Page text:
The budget cuts $200 million from the state court system, though $150 million could be restored if the federal government sends additional aid by the fall.
Statewide investment in self-help services has helped Alameda Superior Court open a second center.
Since the COVID-19 state of emergency issued in mid-March, courts around the state have been holding more court hearings remotely. Now courts are looking for ways to expand remote technology to support community engagement.
Governor Jerry Brown signed a state budget on Wednesday that will help restore court services slashed during the recession, fund courthouse projects, and improve access to justice for millions of Californians.
Facing growing numbers of civil and family law litigants representing themselves, courts are expanding services offered through “self-help” centers.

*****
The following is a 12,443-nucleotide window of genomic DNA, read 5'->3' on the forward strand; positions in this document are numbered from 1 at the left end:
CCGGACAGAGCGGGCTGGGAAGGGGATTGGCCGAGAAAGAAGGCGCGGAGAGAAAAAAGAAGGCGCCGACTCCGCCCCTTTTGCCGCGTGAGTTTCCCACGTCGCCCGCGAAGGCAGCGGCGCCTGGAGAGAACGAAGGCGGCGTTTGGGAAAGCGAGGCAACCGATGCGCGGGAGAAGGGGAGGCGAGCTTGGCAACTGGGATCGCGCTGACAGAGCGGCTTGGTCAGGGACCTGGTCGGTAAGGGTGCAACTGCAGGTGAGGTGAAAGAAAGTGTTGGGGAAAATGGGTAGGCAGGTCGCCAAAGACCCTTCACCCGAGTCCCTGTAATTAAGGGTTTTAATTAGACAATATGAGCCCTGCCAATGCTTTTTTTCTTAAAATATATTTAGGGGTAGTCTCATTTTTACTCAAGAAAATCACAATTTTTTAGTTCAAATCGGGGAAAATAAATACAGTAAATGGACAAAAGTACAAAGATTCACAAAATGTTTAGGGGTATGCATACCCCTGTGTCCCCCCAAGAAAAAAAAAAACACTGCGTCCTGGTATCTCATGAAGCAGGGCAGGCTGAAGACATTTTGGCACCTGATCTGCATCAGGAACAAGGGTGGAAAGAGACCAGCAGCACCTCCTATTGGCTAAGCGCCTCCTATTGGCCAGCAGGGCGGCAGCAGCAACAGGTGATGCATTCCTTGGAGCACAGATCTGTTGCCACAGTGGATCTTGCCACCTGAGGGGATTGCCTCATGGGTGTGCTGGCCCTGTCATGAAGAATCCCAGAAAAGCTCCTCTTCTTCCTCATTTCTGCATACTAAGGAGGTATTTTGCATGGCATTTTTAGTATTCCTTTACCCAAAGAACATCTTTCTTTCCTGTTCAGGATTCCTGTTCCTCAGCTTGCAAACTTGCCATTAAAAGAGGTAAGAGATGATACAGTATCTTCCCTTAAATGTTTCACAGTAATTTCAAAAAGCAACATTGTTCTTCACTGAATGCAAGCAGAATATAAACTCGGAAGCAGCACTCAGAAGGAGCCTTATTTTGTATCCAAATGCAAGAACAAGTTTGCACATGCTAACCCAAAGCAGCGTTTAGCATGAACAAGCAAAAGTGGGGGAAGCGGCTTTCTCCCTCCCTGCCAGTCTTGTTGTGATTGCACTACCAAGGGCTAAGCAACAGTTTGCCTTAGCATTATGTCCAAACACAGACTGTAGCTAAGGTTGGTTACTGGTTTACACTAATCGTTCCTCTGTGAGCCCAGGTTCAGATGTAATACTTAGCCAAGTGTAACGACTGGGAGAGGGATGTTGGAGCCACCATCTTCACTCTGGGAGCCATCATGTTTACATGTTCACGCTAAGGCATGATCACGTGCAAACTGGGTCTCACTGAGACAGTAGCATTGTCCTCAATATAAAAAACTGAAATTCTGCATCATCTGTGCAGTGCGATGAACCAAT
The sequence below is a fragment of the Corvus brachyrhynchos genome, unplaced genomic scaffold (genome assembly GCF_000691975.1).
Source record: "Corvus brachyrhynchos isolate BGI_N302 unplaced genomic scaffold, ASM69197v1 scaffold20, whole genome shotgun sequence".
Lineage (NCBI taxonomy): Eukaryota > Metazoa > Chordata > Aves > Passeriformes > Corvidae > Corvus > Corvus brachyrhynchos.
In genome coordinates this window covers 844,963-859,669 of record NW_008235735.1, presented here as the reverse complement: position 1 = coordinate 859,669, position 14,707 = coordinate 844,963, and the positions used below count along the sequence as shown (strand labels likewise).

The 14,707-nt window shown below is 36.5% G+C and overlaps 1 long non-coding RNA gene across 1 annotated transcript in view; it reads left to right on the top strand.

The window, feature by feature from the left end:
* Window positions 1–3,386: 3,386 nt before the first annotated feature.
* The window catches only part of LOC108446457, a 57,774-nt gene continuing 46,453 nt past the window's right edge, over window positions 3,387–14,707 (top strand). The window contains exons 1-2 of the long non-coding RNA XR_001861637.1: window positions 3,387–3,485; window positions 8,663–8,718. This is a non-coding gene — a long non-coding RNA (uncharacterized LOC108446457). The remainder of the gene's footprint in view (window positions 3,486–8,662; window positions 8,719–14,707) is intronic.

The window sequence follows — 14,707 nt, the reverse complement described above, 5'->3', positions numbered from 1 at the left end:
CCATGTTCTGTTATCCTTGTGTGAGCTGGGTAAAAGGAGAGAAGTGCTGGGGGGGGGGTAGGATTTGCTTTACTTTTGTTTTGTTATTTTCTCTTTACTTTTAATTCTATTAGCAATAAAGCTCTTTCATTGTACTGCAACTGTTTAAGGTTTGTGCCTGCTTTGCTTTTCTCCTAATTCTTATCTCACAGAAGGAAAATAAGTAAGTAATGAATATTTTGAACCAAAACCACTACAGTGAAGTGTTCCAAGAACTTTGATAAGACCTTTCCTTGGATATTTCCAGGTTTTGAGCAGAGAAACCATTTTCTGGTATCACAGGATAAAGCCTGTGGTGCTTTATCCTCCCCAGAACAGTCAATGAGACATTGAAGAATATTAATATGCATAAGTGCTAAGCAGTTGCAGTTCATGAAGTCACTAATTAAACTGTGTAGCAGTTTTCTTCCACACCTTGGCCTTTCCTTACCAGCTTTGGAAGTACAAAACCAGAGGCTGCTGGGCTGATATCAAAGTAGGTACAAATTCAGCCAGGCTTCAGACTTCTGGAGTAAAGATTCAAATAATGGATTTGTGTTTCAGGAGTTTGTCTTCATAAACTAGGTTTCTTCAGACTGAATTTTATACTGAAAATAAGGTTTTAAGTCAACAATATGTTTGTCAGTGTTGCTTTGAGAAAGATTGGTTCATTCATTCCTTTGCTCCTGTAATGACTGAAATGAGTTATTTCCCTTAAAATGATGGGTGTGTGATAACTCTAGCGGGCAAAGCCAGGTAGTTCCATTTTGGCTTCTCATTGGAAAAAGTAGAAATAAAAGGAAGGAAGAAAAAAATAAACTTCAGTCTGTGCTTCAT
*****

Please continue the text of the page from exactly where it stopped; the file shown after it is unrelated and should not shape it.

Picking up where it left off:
Every year, nearly 1.2 million people come to self-help centers in California courthouses seeking guidance with civil cases such as divorces, evictions, and restraining orders. While every county court has its own self-help center, nearly a dozen also use JusticeCorps students to help serve users.
First held in Los Angeles in 2002, these events help court in several counties stay connected to their community.
More than 150 judges, court managers and IT professionals came together in Sacramento last week to find new ways to harness technologies to offer better service and access to the public.
A paralegal in Los Angeles County Superior Court's self-help center receives recognition for her commitment to service.
Videoconference technology helps deliver self-help services remotely and increases a court's outreach.
How are self-help centers being managed with shrinking resources? This newsroom feature takes a look at two very different centers sharing the same challenges.
May 9-13 is Juror Appreciation Week, but courts are making the jury system better all year with check-in kiosks, text reminders, and web-based services.